“My friend and colleague Haden Parrish started a book club with the advising corps members and I am participating in that. It’s pretty casual conversation related to college access. We have been reading ‘The Privileged Poor: How Elite Colleges Are Failing Disadvantaged Students,’ by Anthony Jack.”

While advisers use technology to stay in touch with each other and with their students, they agree that it does not replace the personal touch. When school was in session, Arnold worked hard at becoming part of the community.

“Covington City is a really small town and my school only has about 300 students in grades eight through 12, so I was getting to know everybody,” Arnold said “I know all my students, probably half of their parents and families. It’s a really close-knit community, so I would go to all the sports games and I felt like I was really becoming a part of the community. The shutdown was tough because I don’t actually live there, so it’s not like I see people when I go to the grocery store. Right now, I feel pretty disconnected, which is unfortunate.”

Once school reopens, she will continue using Instagram to reach students.

“This pandemic has forced me to be more creative about the ways that I contact students and share information,” Arnold said. “The texting feature I had access to, but never used before, is pretty helpful for the short questions I need to ask students.” 

Walker plans to continue her newsletter and to create more videos when the school year starts.

“I think these are great conversation-starters,” Walker said. “Using a video or a newsletter with the juniors could be a very good introductory tool, like a welcome to their senior year. Once they read the newsletter or watch the video, they can come to my office and ask me questions instead of me asking them and they can go straight to work.”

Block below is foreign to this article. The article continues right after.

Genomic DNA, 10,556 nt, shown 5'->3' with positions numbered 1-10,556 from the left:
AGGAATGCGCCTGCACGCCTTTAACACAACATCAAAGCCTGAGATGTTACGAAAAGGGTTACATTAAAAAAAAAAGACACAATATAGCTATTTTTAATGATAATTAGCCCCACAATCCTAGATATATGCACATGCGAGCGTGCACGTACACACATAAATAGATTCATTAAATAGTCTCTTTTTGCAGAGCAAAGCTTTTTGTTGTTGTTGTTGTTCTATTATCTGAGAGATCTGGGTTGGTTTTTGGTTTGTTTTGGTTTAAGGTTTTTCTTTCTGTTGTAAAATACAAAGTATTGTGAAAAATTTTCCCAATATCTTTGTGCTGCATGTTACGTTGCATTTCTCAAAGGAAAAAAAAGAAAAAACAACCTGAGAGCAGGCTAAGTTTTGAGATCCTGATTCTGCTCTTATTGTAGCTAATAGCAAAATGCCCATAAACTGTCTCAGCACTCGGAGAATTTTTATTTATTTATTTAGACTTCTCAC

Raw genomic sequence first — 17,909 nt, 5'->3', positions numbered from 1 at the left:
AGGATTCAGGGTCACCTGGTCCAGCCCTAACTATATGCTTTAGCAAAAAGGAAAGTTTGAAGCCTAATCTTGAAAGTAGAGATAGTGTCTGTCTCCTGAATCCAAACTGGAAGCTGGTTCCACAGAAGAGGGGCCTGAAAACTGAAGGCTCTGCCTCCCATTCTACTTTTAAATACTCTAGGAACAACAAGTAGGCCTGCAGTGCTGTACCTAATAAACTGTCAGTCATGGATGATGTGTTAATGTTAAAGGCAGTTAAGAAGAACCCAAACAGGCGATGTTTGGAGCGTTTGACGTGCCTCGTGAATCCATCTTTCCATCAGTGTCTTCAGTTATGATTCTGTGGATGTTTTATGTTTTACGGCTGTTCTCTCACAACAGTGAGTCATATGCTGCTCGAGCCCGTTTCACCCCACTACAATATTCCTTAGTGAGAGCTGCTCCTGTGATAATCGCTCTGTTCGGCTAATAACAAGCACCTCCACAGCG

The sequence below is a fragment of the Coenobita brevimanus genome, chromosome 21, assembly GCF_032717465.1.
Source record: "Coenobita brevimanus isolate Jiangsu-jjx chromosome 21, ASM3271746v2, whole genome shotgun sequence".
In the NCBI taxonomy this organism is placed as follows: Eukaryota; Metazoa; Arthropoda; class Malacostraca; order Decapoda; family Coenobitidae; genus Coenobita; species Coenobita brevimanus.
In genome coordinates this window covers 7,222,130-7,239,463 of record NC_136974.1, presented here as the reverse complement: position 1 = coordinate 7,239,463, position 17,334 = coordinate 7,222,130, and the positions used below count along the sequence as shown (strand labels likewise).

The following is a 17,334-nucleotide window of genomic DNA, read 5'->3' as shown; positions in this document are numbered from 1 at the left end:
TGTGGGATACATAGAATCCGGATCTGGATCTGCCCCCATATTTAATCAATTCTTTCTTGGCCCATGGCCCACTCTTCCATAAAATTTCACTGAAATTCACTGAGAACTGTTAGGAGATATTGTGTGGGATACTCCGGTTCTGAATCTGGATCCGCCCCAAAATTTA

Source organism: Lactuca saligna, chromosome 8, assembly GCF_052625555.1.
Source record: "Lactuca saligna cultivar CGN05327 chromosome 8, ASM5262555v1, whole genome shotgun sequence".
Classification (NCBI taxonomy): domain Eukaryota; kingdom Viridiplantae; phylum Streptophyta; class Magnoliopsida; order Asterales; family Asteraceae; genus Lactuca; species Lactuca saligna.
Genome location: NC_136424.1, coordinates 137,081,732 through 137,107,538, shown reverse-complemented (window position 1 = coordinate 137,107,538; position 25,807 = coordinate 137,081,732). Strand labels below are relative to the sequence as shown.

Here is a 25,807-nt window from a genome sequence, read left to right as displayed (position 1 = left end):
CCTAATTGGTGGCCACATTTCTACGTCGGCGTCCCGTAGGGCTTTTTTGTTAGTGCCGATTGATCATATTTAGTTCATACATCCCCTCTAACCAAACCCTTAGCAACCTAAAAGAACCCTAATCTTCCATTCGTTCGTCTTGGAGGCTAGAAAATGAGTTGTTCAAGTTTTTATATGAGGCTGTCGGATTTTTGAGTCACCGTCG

Pugh said, “Even in good economic times, incredible amounts of determination and resiliency are required of low-income, underrepresented and first-generation students to overcome structural barriers on their path to college. In this current environment, educational attainment requires even more – that students without safety nets take massive leaps. The knowledge and support of VCAC college advisers become critical, then, working with students to play out various scenarios in the shifting landscape, to prepare for all of them and to execute the necessary steps when it is time to do so.”

Arnold appreciates the weekly all-staff calls where the advisers talk through different issues and bounce ideas off each other

“We have a group, so if I have a question, I will just text the group of 40 other advisers. There is plenty of contact and support,” she said. “I am not super creative. I have strengths and talents, but creativity is not one of them and I think in this moment creativity is especially useful.”

“Honestly, without the other advisers, especially the second-years, I don’t know what I would do,” Mullin said. “Through all of this we have become very close and we’re all brainstorming it together and trying to figure it out in each of our different schools. They have definitely been a big help. Any form or document that we came up with that we think is at all beneficial, we share it with each other.”

Mullin will continue the social media accounts she has created. 

“I didn’t know what I was doing was actually helping the students until they all reached out and they thanked me in a lot of different ways, and it shows that I really am making a difference in their lives,” she said. “And that has become awesome. Teenagers don’t really show their appreciation a lot, so the fact that they have been thanking me or sending me random emails thanking me for my help this year, it just shows that I am making a difference. So that is always motivating.”